The Modernization of Behlen Observatory

On the left you can see the detector used on the telescope in the late 70's and early 80's called a photometer. It was used to measure the brightnesses of stars one at a time. To the right is a detector called a CCD (Charge Coupled Device) which was used during the late 80's and throughout the 90's. It is basically an electronic camera that measures and outputs numerically the brightnesses of (390 x 584) locations all across the field the telescope is observing. It allows one to observe several stars at once and it detects photons (particles of light) with much greater efficiency than our eyes do.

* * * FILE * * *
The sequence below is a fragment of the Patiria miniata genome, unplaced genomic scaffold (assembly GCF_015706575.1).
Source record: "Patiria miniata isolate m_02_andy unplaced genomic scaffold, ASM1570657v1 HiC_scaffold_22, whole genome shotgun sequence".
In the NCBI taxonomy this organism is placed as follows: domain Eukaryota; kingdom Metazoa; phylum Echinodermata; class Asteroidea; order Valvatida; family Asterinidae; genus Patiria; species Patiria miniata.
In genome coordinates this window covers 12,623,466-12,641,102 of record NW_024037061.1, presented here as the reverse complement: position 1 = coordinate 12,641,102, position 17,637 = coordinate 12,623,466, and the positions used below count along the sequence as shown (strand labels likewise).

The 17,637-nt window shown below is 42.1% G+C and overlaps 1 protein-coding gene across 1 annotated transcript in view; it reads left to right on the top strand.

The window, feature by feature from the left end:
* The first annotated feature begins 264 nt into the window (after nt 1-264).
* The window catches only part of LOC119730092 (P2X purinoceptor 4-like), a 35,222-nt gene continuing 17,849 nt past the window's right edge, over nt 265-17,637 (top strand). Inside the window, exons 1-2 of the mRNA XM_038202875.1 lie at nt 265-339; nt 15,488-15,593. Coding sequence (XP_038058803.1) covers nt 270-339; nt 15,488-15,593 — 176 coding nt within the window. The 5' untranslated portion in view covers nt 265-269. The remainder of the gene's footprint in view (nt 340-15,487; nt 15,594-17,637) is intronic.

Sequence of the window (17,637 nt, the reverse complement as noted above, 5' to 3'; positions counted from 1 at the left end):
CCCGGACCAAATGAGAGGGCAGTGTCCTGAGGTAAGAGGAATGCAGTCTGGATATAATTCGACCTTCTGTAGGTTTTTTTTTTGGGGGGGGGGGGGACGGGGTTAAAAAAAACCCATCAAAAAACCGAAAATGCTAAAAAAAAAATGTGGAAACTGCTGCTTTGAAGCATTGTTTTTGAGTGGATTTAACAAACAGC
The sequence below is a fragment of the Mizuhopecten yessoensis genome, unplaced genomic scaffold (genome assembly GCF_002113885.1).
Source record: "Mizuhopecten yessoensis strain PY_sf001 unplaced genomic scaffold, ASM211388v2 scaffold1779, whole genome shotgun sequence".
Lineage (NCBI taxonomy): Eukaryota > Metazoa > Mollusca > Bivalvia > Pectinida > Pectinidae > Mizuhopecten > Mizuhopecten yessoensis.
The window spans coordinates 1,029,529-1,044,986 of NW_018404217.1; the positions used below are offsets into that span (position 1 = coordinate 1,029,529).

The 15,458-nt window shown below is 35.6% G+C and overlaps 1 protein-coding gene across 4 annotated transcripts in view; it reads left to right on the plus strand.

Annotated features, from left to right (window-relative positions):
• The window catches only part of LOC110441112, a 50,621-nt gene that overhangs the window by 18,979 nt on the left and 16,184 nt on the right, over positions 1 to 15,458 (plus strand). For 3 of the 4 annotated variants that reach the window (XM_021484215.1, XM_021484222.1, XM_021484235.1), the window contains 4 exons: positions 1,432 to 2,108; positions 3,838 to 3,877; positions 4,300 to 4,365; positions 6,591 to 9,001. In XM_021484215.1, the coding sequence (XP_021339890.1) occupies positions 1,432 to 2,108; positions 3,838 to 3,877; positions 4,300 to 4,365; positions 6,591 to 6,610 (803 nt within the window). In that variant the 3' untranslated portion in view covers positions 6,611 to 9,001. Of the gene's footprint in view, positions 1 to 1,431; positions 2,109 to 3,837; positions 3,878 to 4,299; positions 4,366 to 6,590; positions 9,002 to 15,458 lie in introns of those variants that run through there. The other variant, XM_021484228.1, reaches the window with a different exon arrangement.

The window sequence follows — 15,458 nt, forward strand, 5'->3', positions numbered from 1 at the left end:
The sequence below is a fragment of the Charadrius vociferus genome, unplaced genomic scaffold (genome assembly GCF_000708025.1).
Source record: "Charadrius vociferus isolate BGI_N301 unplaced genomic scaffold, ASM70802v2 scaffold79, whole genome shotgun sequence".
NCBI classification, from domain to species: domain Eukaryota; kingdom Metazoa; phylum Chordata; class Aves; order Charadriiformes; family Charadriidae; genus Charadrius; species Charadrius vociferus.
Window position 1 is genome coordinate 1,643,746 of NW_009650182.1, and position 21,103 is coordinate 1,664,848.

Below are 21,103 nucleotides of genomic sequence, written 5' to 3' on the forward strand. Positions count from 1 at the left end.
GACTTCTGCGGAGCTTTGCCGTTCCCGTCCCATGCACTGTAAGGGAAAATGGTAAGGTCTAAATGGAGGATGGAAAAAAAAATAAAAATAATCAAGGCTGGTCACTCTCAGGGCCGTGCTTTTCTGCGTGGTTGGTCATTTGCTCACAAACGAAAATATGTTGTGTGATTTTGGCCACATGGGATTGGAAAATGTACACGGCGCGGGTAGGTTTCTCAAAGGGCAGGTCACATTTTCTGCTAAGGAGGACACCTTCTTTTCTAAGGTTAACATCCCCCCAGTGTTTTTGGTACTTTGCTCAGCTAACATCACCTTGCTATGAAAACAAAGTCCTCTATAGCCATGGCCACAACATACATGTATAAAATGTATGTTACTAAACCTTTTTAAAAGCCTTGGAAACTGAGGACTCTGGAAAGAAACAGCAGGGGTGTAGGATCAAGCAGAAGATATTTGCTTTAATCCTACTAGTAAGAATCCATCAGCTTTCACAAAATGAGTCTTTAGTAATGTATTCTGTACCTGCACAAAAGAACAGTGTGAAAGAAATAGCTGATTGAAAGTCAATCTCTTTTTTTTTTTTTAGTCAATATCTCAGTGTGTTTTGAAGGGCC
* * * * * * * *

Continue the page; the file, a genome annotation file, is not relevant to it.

To the left one can see a liquid nitrogen dewar connected to the CCD. It is necessary to cool the detector to observe faint objects. To the right one can see the metal box which contains a readout of the CCD temperature. We start observing when the temperature reaches -100 degrees Celsius.

To the left one can see our filter bolts. These contain squares of colored glass which only allow certain colors of light through to the CCD. The bolt can slide back and forth underneath the telescope. Thus, we can measure the brightnesses of stars in different colors. To the right is a picture of our data room. Our telescope operation is highly automated requiring very little human interaction. The pointing of the telescope, the sliding of the filter bolts, and the taking of CCD frames is all done by computer.

Back to the Behlen Observatory Home Page